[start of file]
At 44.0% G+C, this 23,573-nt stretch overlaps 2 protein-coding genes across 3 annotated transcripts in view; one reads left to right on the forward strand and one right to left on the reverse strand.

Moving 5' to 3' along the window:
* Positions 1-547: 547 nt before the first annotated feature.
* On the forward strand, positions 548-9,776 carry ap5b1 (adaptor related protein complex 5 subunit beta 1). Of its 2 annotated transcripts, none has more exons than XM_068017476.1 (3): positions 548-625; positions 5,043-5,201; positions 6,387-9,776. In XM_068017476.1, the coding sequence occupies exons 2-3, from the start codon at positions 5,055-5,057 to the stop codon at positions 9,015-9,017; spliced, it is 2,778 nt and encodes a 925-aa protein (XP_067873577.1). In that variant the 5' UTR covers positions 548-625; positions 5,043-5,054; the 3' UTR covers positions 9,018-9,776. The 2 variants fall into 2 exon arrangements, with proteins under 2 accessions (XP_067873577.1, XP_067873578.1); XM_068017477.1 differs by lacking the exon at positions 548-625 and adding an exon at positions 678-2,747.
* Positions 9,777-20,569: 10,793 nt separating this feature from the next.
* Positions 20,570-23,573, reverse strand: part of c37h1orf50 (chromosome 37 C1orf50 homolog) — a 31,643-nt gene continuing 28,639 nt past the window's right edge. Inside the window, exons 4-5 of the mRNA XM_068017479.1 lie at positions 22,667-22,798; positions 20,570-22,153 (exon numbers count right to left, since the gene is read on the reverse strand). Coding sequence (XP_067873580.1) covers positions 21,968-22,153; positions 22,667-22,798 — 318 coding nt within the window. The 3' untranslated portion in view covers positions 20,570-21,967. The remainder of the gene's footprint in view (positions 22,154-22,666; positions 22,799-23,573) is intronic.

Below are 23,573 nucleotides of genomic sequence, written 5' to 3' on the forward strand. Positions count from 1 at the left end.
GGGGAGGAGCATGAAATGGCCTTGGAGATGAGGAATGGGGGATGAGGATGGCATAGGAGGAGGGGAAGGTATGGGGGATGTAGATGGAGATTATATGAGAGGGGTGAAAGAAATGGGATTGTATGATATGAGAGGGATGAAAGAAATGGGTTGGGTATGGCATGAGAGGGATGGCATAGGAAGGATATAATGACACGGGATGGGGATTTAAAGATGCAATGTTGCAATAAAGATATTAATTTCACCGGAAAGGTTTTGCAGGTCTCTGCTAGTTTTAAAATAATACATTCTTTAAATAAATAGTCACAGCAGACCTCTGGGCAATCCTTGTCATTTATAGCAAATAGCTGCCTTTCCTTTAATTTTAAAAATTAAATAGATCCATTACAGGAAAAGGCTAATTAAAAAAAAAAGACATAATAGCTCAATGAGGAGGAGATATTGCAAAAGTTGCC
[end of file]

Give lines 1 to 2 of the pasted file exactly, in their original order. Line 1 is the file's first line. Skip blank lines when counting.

At 44.0% G+C, this 23,573-nt stretch overlaps 2 protein-coding genes across 3 annotated transcripts in view; one reads left to right on the forward strand and one right to left on the reverse strand.

Moving 5' to 3' along the window: